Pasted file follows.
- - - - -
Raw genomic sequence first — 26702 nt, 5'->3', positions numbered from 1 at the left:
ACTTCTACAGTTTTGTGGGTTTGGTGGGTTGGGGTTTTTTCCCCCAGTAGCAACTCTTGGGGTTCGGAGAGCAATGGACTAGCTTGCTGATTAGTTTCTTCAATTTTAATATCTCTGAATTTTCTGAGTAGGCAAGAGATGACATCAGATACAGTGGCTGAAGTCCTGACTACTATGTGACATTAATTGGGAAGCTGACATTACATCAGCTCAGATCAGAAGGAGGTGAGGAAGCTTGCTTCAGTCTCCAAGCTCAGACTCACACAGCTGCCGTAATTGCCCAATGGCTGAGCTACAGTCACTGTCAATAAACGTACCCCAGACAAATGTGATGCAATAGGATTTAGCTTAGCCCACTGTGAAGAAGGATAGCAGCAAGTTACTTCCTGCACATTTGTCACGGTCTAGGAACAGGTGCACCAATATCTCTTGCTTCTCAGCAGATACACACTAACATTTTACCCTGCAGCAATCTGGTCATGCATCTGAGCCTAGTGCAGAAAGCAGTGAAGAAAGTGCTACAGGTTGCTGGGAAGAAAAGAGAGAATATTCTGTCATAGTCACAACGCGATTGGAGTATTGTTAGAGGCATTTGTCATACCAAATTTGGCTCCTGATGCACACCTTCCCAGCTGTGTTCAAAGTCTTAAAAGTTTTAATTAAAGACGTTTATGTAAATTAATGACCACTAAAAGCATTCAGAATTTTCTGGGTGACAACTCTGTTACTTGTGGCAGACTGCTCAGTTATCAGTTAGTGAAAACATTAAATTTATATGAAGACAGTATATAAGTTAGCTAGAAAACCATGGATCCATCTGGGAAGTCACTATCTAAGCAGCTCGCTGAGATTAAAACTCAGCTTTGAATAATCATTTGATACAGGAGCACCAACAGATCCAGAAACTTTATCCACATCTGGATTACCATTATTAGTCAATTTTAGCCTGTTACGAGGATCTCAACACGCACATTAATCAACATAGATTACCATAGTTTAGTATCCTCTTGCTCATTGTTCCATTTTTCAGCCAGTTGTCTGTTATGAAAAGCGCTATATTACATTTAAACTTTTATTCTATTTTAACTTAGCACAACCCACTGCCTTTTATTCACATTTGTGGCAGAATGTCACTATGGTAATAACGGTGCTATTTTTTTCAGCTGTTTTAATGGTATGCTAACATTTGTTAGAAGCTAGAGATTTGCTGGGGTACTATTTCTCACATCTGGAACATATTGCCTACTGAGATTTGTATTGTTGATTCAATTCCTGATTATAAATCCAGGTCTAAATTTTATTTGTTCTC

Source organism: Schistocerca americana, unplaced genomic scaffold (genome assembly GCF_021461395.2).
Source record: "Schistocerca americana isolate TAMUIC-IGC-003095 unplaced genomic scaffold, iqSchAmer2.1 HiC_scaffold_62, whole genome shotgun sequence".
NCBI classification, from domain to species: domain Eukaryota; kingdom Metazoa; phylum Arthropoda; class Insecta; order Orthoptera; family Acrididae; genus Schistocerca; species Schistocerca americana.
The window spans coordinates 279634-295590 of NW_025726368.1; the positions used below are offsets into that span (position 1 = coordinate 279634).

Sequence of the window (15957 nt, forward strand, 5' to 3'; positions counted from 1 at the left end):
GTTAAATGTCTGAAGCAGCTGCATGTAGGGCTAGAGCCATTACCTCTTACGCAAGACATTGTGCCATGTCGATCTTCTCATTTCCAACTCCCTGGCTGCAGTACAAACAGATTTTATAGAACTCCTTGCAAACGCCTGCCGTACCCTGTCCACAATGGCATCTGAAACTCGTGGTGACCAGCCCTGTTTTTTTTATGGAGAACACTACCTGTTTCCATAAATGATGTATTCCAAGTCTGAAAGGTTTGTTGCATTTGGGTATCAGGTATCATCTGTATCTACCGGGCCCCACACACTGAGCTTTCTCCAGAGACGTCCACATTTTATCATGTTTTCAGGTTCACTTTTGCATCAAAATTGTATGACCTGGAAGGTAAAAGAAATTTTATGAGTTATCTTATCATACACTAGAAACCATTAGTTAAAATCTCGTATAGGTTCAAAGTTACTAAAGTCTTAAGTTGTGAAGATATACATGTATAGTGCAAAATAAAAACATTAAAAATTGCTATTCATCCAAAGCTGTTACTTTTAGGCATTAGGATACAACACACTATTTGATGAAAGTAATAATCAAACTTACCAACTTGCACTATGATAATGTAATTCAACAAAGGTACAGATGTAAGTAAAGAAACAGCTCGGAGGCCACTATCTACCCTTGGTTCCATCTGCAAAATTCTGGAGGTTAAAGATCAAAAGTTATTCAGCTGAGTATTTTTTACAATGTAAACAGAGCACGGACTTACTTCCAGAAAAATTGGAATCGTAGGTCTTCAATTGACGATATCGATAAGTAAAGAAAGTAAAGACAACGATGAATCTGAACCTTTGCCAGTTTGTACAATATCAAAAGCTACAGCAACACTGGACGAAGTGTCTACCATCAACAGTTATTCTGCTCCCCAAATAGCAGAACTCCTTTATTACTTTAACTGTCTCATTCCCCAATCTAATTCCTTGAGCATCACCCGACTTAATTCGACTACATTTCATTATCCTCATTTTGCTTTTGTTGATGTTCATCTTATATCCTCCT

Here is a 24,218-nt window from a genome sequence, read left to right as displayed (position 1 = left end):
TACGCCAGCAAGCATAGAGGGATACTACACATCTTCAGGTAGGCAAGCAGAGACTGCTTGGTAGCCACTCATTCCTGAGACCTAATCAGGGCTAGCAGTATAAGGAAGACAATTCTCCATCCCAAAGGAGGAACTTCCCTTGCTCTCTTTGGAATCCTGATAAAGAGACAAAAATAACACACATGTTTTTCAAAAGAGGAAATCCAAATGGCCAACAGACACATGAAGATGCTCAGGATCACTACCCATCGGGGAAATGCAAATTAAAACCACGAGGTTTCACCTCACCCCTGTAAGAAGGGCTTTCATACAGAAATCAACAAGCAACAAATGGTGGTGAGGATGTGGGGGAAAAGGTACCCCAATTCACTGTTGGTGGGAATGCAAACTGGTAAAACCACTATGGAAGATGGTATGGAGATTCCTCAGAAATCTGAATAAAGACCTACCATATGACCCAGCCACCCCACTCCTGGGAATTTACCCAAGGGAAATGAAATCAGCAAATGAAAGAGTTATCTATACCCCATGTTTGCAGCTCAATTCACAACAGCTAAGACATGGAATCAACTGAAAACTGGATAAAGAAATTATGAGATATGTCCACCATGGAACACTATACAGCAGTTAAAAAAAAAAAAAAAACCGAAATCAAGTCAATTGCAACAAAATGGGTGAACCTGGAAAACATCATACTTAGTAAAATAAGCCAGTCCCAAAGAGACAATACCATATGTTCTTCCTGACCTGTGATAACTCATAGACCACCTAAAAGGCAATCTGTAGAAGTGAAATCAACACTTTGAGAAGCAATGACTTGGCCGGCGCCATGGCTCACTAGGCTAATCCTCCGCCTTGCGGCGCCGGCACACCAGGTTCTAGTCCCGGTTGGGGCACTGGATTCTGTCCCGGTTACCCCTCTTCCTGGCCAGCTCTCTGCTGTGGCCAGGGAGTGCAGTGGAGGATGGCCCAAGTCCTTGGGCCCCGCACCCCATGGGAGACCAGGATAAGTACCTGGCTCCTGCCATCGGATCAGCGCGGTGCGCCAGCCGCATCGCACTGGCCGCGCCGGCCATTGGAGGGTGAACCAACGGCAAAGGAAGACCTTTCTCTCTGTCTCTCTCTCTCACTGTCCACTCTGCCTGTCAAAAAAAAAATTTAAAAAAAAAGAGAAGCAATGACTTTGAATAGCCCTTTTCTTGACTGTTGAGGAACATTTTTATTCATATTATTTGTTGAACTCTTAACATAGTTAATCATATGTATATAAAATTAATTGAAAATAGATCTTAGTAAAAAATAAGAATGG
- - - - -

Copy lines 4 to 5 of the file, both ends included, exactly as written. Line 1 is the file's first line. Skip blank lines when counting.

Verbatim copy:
Source record: "Schistocerca americana isolate TAMUIC-IGC-003095 unplaced genomic scaffold, iqSchAmer2.1 HiC_scaffold_62, whole genome shotgun sequence".
NCBI classification, from domain to species: domain Eukaryota; kingdom Metazoa; phylum Arthropoda; class Insecta; order Orthoptera; family Acrididae; genus Schistocerca; species Schistocerca americana.